msg26731 - (view) Author: Skip Montanaro (skip.montanaro) * (Python triager) Date: 2005-12-04 17:22
Logged In: YES 

I gave patch #1372125 a try.  This still fails:"/tmp/mmhelp.html")

while this works:"file:///tmp/mmhelp.html")

Is the schemeless form supposed to work or not?

Also, there appears to be a digit missing from the bug reference #135261
and a simple search for "webbrowser" doesn't turn it up.
msg26732 - (view) Author: Greg Couch (gregcouch) Date: 2005-12-06 20:21
Logged In: YES 

Oops, that was bug #1352621 for an analysis of why the
previous fix was bad.  I closed it as a duplicate because
this bug was reopened.

The short answer to your question about schemeless URLs, is
no, they aren't supposed to work because they are not URLs.
 Whether or not should support filesystem
paths in addition to URLs, is a different
bug/question/patch.  In my application, I encapsulate with code that supports it and it could be
added fairly easily.  Here's the information needed for
anyone to do so:


works or not is browser dependent (works with Netscape
4.76!).  In fact, even the other example:"file:///tmp/mmhelp.html")

will fail on some browsers (Safari, may be fixed by now),
and one needs to do:"file://localhost/tmp/mmhelp.html")

instead (so a bug, but one my application had to
workaround).  I recall there being cases of the reverse
being true, but I can't find those notes.

Constructing the file URL is a minor pain, but I'm not sure
what I'd change.  I use urllib.pathname2url(), but that
doesn't add the file scheme.  So I use urlparse.urlunparse
to build the actual URL -- that seems like overkill, but I
might have a fragment (some browsers support fragments with
the file scheme, some just ignore them).  The OS X bug is
easy fix in between the calls to pathname2url and urlunparse.
msg26733 - (view) Author: Skip Montanaro (skip.montanaro) * (Python triager) Date: 2005-12-06 20:40
Logged In: YES 

> Whether or not should support filesystem
> paths in addition to URLs, is a different
> bug/question/patch.

Given that it used to work, I consider it gratuitous
breakage that it doesn't anymore.

msg26734 - (view) Author: Greg Couch (gregcouch) Date: 2005-12-06 21:21
Logged In: YES 

Then file a bug report with whoever makes your web browser.
 It's not Python's webbrowser module's fault that the
browser doesn't accept filesystem paths.  The webbrowser
module is only documented to work with URLs, so any code
that depends on paths is arguably buggy.  That said, if
someone else will write a patch for the documentation, I
will write a patch for the code.  - Greg
msg26735 - (view) Author: Skip Montanaro (skip.montanaro) * (Python triager) Date: 2005-12-06 21:57
Logged In: YES 

You're missing the point.  It works in Python 2.4 and
doesn't on CVS HEAD.  I've already had to modify one
application.  Maybe the old webbrowser module
used to prepend a "file://localhost/" to filenames
that were missing schemes.  All I know is it used to
work and now it doesn't  As is, 2.5 is likely to
break some applications that rely on the behavior in
msg26736 - (view) Author: Greg Couch (gregcouch) Date: 2005-12-06 22:27
Logged In: YES 

And you seem to have scanned my previous post and missed
where I discussed all of the problems with  I should have been more explicit
that those were problems with the all versions of the
webbrowser module.  It is browser-dependent whether or not
opening a path works at all.  I have had to work around that
"problem" for years (starting with grail in 1997 and carried
over to the webbroswer module in 2001).  Any cross-platform
developer, that tests their code, already has a workaround
in place.

If the webbrowser documentation agreed with you, then I
would agree with you as well.  Although I feel we are
already violently agreeing.  "Fix" the documentation and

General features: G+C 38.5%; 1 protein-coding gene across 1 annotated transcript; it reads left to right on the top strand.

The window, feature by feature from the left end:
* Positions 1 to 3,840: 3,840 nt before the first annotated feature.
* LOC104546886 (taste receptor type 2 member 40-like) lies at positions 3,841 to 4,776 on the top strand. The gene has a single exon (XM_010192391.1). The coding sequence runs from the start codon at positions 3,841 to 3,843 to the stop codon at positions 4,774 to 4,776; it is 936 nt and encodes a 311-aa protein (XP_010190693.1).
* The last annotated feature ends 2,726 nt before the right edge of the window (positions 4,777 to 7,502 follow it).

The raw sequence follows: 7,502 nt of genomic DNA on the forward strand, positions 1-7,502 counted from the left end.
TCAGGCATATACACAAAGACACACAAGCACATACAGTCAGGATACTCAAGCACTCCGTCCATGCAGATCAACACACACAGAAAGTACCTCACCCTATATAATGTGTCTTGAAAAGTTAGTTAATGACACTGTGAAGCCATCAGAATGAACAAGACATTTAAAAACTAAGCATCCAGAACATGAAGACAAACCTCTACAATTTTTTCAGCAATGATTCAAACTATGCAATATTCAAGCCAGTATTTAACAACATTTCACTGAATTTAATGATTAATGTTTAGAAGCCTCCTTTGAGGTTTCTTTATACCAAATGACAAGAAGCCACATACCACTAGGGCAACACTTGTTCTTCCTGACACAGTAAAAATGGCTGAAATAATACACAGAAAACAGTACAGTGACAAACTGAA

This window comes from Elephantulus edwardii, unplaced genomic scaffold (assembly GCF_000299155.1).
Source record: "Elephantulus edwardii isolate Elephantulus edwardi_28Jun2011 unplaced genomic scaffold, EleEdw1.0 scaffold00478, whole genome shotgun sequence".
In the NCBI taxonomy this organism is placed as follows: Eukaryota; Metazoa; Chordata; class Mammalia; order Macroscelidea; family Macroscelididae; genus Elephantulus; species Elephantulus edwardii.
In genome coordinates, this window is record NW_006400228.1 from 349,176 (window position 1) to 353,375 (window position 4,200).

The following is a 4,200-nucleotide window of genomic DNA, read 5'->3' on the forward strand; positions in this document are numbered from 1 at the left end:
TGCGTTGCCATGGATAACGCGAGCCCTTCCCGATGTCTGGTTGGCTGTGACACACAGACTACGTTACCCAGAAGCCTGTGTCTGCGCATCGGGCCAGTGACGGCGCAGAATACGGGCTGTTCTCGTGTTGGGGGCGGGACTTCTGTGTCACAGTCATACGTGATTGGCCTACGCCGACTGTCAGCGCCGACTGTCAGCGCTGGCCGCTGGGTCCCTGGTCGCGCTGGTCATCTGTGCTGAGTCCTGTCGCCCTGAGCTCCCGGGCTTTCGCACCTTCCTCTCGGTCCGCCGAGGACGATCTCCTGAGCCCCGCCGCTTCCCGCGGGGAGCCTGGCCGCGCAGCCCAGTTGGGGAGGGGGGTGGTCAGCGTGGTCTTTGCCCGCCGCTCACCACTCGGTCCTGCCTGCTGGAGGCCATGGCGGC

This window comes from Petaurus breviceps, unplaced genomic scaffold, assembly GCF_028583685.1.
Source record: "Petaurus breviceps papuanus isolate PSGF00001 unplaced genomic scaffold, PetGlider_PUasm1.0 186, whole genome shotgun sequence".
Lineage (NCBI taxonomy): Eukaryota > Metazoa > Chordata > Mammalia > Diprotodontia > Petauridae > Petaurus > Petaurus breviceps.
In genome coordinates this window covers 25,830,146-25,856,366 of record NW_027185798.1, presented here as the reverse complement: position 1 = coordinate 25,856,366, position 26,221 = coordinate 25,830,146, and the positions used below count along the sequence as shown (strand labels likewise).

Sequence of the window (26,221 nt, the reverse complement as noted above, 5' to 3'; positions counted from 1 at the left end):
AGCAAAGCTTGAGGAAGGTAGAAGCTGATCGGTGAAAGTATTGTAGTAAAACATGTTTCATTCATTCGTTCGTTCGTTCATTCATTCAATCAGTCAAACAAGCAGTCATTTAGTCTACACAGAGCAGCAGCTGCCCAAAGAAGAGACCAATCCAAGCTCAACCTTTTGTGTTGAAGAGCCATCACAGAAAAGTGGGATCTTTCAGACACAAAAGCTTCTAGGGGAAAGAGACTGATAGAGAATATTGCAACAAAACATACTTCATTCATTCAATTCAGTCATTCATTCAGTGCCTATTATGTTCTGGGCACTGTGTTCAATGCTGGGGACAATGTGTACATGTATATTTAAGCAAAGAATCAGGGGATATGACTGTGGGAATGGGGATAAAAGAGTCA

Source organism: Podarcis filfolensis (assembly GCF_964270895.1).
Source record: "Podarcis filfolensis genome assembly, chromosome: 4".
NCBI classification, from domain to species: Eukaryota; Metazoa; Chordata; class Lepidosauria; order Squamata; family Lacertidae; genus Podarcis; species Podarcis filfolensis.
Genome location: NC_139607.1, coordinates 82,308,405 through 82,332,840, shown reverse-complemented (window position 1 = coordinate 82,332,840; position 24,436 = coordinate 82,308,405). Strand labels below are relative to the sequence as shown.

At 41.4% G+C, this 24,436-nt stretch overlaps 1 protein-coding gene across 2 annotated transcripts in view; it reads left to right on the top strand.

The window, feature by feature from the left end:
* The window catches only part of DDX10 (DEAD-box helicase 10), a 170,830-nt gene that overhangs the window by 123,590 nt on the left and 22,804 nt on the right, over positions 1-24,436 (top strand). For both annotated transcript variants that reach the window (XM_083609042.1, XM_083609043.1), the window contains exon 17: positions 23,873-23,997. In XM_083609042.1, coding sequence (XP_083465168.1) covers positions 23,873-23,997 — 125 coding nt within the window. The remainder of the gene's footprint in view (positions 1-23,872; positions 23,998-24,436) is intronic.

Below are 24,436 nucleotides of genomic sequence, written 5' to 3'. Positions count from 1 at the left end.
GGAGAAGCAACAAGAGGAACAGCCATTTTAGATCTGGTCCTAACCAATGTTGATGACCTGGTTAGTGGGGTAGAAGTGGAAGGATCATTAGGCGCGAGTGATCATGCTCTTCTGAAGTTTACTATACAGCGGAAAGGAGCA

I'll "fix" the code.
msg26737 - (view) Author: Skip Montanaro (skip.montanaro) * (Python triager) Date: 2005-12-06 23:38
Logged In: YES 

All I'm saying is that if this form"/tmp/foo.html")

was supported in Python 2.4, possibly by recognizing the bare
path and silently pretending the programmer wrote"file://localhost/tmp/foo.html")

then it ought to do the same in 2.5 unless you intend to break
existing applications.  How hard can it be to recognize that
the first character of the "url" is "/" and prepend "file://localhost/"
before passing it along to the user's chosen browser?

I suggest compatibility with urllib.urlopen is desirable:

>>> f = urllib.urlopen("/etc/hosts")
"##\n# Host Database\n# \n# Note that this file is consulted when the 
system is running in single-user\n# mode.  At other times this information is 
handled by lookupd.  By default,\n# lookupd gets information from NetInfo, 
so this file will not be consulted\n# unless you have changed lookupd's 
configuration.\n#\n# localhost is used to configure the loopback interface\n# 
when the system is booting.  Do not change this 

msg26738 - (view) Author: Greg Couch (gregcouch) Date: 2005-12-07 00:13
Logged In: YES 

And I agree it is desirable, but it didn't work reliably in
2.4 nor any earlier version, and it isn't documented to work.  

The urllib.urlopen example you gave fails miserably with
Windows files names, i.e., given "C:\WINDOWS\system.ini" it
tries to interpret the C as a scheme.  You need to use
urllib's pathname2url function and pass the result to
urlopen.  If is fixed, then maybe there will
be some pressure to fix urlopen as well.

You just have been lucky or unlucky depending on how you
view it.
msg26739 - (view) Author: Georg Brandl (georg.brandl) * (Python committer) Date: 2006-01-20 21:05
Logged In: YES 

Another try to fix it in 42121. I added a special case for
OSX browsers wrt local URLs. Skip, can you test?
msg26740 - (view) Author: Skip Montanaro (skip.montanaro) * (Python triager) Date: 2006-01-21 15:06
Logged In: YES 

> Skip, can you test?

Yes, it works, thanks.  I can understand special casing local URLs, but why
also OSX?  Was that the only platform on which local URLs failed?
msg26741 - (view) Author: Georg Brandl (georg.brandl) * (Python committer) Date: 2006-01-21 19:04
Logged In: YES 

Well, all of the Unix browsers I tried accept filenames
without a problem, the os.startfile function on Windows does
it in any case. That left OSX and Safari.
Date User Action Args
2022-04-11 14:56:13adminsetgithub: 42526
2005-10-26 23:08:06gregcouchcreate